Habitat is the central factor in whether birds and animals can survive. (And people too, ultimately.) This desert country, pristine though it may seem to the untrained eye, is flogged by cattle, and whacked out of kilter by introduced species. Cattle and feral animals have had a devastating effect, but it's been a complex process that scientists are still trying to tease out. Originally, marsupials did well with cattle. So well that they become a ‘marsupial menace'. Pastoralists killed tens of thousands of them in huge drives.

The pasture-protection board set up bounties on various other ‘vermin'. In the 1880s, the numbers of big kangaroos plummeted but that provided a niche for smaller-sized macropods. Then they too were bountied and killed by the thousands. Rufous rat-kangaroos, bilbies and possums all met the same fate. Later, the pademelon became a ‘pest'. In 1918, 70,000 of them were brought in from just one small area. The last was seen here in 1932. It took just 15 years to annihilate a species.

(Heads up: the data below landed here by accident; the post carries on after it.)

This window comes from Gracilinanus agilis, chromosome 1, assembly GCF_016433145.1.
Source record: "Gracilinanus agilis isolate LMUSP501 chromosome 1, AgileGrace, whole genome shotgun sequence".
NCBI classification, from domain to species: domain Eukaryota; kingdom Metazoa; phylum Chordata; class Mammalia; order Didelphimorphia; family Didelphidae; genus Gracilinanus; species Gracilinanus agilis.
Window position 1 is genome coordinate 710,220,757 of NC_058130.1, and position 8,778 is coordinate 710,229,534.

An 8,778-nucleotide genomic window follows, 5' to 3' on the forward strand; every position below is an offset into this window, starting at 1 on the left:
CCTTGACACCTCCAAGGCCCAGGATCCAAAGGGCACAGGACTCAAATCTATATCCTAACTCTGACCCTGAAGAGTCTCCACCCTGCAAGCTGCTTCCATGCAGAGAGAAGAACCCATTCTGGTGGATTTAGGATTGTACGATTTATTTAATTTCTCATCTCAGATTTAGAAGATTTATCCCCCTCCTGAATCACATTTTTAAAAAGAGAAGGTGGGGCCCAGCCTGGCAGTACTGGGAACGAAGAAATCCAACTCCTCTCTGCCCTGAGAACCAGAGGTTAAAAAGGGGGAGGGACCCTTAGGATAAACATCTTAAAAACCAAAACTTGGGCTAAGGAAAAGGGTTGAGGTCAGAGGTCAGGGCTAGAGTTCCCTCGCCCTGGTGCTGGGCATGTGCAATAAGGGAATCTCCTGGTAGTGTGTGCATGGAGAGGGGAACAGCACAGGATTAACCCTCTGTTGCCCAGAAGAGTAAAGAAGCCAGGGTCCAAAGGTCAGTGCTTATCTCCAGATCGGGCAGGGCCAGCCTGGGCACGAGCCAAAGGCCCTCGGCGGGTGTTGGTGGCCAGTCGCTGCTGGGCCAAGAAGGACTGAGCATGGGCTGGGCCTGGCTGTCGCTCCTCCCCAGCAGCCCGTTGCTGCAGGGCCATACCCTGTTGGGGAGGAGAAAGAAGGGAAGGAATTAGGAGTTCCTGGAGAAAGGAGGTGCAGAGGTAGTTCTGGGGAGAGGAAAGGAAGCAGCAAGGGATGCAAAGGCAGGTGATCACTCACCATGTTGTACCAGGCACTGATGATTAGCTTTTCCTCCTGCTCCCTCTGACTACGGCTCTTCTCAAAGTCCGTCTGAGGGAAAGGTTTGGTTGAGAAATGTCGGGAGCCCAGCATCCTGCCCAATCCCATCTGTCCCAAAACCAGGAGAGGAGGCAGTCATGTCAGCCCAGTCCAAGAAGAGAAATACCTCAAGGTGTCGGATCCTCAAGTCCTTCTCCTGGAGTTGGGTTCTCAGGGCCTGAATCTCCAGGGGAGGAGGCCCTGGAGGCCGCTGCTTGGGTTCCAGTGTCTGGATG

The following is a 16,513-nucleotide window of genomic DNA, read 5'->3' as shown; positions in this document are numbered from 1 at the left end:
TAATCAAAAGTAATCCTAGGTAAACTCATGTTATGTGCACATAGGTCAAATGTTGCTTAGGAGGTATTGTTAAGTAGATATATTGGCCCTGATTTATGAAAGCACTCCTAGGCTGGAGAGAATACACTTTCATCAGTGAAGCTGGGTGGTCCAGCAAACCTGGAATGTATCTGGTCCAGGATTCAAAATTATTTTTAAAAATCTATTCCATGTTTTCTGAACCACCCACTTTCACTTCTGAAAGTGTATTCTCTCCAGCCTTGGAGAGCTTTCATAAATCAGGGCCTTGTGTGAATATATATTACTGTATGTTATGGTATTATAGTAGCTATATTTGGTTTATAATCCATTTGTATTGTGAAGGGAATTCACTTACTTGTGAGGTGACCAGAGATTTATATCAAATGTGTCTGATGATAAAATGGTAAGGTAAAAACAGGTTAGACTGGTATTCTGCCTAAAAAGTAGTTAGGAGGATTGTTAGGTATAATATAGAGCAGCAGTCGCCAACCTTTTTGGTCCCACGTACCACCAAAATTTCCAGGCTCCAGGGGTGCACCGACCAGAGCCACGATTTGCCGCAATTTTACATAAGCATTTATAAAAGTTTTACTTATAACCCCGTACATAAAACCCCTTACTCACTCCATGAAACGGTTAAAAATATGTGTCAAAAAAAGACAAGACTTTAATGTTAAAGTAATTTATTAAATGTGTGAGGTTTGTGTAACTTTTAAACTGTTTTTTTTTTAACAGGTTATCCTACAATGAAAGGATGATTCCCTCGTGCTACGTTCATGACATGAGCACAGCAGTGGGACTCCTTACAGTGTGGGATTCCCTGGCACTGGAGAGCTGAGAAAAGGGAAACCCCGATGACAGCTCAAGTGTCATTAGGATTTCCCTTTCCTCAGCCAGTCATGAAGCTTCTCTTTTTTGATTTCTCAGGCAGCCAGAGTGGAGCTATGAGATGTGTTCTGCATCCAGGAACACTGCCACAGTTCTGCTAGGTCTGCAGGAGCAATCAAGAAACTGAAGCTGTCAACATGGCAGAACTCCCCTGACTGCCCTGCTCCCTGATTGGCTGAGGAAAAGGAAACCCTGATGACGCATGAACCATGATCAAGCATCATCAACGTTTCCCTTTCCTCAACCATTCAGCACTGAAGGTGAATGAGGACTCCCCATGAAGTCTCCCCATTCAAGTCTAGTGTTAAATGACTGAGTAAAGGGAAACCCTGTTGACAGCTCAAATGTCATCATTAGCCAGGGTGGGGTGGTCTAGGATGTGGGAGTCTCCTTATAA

Aboriginal fire regimes were stopped, wiping out certain plant species and causing the deterioration of ground cover. This part of the Simpson hasn't had fire through it for a very long time; there is no evidence of charcoal, no burnt trunks of trees. The spinifex is dying or senescent. Its prickly mass, when vigorous, protects small marsupials from predators. As it gets older, it thins out, like an old man's hair, and so its residents diminish. There are no perennial grasses around, and there is a dearth of any animal bigger than a finger. There was no one left here to burn the country back to life. On the other hand, in the Tanami, where Aboriginal fires were used to clear land of combustible debris, there are now huge lightning-strike bushfires, which burn so hot they destroy species and homogenise ground cover.